(02/09/23) DENHAM SPRINGS, La. — The Louisiana Farm to School Program is designed to get locally grown fresh fruits and vegetables to school cafeterias, but a number of barriers have been slowing down the process.
Louisiana has received a $3.3 million Local Food for Schools grant to ramp up the process. The funding comes from the U.S. Department of Agriculture Agricultural Marketing Service and is administered by the Louisiana Department of Agriculture and Forestry.
Jenny Moffit, USDA undersecretary for marketing and regulatory programs, held a listening session Feb. 3 for stakeholders at Southside Junior High School in Livingston Parish to discuss ways the grant can help close the gap that is impeding farmers from selling directly to the schools.
“My purpose for being here today was to hear from producers, from schools and from community members on ways to increase the market for farmers to local schools and for local schools to buy from local farmers,” she said.
Moffit said the Local Foods Purchase Assistance Program and the Local Foods for Schools Program have a combined budget of $1.3 billion. The programs cover the entire country, including tribes and territories.
LSU AgCenter horticulture professor Carl Motsenbocker said the meeting was a beneficial opportunity to share experiences in Louisiana in procuring local food for school meals and speak about challenges in food deliveries for school districts.
Mack Williams, administrator of the food distribution program for the Louisiana Department of Agriculture and Forestry, said his agency is the conduit that funnels the funds from the school districts to the farmers.
“We do this in conjunction with the LSU AgCenter and our other partners,” he said. “What this does is create new markets for small farmers so they don’t have to seek retail or farmers markets.”
Williams said his mission is to move products for the farmers and to subsidize the school lunch program.
Lester Williams, a vegetable grower from Batchelor, said he is very interested in providing vegetables to the schools.
“It’s good that they are bringing the little guy in because we can fill in wherever we are needed,” he said.
Dawn Camardelle, a fourth-generation farmer with Star Nursery in Belle Chasse, said her primary interest is Louisiana satsumas.
“We used to do truck farming but got away from it because the vegetables are just too perishable,” she said. “We are mainly focused on satsumas because they have a little better shelf life, and we are looking at producing juice at the local level.”
Both growers are involved in the Louisiana Farm to School Program and see this type of meeting as a win for buyers and sellers.
“I feel the future of local food in schools is bright. Purchasing local helps to build relationships in the communities we serve and has economic benefits all around,” said Jacquelin Richard, Calcasieu Parish School Nutrition Program director.
Crystal Besse, Louisiana Farm to School Program director, said the farmers she invited to the meeting are already selling to schools, and the school nutrition directors are sourcing local whenever possible. The meeting brought the stakeholders together to discuss some of the barriers they are experiencing.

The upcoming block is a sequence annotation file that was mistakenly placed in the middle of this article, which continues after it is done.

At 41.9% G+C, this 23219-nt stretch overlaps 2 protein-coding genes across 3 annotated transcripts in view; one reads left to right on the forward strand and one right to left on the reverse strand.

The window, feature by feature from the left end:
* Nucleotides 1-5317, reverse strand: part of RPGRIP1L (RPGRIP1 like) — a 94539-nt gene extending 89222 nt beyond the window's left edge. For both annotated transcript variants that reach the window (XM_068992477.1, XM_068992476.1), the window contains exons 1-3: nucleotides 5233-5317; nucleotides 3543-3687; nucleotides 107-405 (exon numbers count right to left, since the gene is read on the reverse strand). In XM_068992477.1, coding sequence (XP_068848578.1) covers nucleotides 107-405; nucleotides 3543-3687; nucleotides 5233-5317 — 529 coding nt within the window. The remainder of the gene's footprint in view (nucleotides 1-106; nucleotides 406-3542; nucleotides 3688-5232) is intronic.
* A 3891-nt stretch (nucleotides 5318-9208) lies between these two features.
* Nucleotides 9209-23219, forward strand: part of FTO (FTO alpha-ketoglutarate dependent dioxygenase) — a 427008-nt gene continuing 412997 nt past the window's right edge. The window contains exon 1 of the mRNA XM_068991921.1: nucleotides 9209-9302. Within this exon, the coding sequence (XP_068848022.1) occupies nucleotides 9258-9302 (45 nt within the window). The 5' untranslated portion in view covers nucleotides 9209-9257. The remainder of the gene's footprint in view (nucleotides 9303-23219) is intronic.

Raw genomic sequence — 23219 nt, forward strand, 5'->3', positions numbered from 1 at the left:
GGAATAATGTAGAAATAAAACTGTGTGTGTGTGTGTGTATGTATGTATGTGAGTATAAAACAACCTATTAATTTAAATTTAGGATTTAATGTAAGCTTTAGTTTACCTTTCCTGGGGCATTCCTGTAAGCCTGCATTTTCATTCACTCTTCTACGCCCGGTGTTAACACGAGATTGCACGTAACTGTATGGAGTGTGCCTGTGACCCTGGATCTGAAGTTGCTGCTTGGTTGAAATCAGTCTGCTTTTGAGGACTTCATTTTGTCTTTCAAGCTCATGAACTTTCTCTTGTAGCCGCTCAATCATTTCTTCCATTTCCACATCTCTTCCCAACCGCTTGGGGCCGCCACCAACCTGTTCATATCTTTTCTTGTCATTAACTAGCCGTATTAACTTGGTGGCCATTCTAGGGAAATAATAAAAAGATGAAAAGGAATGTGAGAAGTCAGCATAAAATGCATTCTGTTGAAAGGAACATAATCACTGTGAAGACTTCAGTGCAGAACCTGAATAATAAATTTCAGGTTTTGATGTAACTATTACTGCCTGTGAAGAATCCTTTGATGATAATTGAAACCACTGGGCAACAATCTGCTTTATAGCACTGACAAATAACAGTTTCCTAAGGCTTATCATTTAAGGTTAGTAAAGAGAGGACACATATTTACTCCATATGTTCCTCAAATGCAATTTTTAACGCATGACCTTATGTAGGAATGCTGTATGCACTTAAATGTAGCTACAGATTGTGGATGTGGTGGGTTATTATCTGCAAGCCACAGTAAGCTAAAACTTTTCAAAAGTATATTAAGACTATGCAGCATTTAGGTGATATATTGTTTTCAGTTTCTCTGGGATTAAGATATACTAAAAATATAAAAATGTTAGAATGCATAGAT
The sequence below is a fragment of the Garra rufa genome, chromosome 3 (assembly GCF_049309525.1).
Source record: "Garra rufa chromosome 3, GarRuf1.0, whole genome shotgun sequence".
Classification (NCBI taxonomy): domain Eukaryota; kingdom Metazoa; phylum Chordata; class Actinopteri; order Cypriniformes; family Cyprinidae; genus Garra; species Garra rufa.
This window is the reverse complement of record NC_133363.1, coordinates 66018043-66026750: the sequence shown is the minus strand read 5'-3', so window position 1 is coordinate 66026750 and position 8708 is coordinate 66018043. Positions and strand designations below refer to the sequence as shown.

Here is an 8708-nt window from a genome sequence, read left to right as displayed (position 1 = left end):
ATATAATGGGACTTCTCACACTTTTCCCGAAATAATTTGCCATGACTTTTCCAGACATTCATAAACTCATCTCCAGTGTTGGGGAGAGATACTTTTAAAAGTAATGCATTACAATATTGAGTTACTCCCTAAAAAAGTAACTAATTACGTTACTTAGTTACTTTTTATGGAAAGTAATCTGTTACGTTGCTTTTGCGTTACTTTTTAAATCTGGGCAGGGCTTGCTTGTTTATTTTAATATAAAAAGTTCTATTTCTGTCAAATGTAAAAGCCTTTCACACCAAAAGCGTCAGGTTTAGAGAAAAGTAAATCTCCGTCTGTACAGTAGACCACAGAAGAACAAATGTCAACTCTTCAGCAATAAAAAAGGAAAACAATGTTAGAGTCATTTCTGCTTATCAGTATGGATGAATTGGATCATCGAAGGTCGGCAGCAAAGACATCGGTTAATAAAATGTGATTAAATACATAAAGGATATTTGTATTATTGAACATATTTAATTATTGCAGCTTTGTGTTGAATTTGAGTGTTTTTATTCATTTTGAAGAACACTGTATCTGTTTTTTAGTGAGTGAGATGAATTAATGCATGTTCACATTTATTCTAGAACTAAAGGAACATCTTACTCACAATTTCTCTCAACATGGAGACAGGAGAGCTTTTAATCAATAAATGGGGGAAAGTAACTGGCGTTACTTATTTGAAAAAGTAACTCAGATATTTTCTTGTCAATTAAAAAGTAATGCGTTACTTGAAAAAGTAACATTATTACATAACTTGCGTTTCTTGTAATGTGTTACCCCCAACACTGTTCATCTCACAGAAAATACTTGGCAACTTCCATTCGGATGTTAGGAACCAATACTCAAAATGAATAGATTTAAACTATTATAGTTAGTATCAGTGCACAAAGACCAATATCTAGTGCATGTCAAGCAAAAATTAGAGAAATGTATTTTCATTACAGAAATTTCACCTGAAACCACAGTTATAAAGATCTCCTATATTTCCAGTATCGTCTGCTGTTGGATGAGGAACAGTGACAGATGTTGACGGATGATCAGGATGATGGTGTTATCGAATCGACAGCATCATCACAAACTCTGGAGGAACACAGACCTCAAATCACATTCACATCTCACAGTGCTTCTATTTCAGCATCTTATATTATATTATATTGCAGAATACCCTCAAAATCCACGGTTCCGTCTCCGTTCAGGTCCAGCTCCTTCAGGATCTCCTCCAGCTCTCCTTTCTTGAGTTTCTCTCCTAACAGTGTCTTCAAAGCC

“We know that a lot of the barriers in Louisiana will be centered around distribution,” she said. “It’s really a learning curve for everyone involved, but this funding will inspire change.”
Jenny Deroche, nutrition coordinator for the School Food and Nutrition Service of New Orleans, Inc., said she purchases local when possible.
“The potential of the Local Foods for School funding will give us the opportunity to provide the freshest and best quality food that the state can offer,” she said. “Many famous restaurants pride themselves on local sourcing, and our students deserve restaurant-quality food.”
Sommer Purvis, supervisor of Child Nutrition Programs for Livingston Parish Public Schools, said the Local Foods for Schools funding would benefit the schools, the students and the communities.
“Local Foods for Schools funding would provide school districts the needed resources to procure and purchase local products for school meal programs,” she said. “Using local farmers and producers would allow child nutrition programs to enhance menus and nutrition education opportunities for students while investing in our local economy.”
According to the 2019 U.S. Department of Agriculture Farm to School Census, more than 55% of Louisiana school districts participate in farm-to-school programming, impacting roughly 505,811 students.
LSU AgCenter staff and other stakeholders of the Louisiana Farm to School Program attended a listening session with Jenny Moffit, USDA undersecretary for marketing and regulatory programs, Feb. 3 in Denham Springs. Photo by Johnny Morgan/LSU AgCenter
Mack Williams, administrator of the food distribution program for the Louisiana Department of Agriculture and Forestry, discusses ways to get more local farmers involved in farm-to-school programs during a listening session with Jenny Moffit, USDA undersecretary for marketing and regulatory programs, Feb. 3 in Denham Springs. Photo by Johnny Morgan/LSU AgCenter
Jenny Moffit, USDA undersecretary for marketing and regulatory programs, discusses the Louisiana Farm to School Program with LSU AgCenter horticulture professor Carl Motsenbocker during a listening session Feb. 3 in Denham Springs. Photo by Johnny Morgan/LSU AgCenter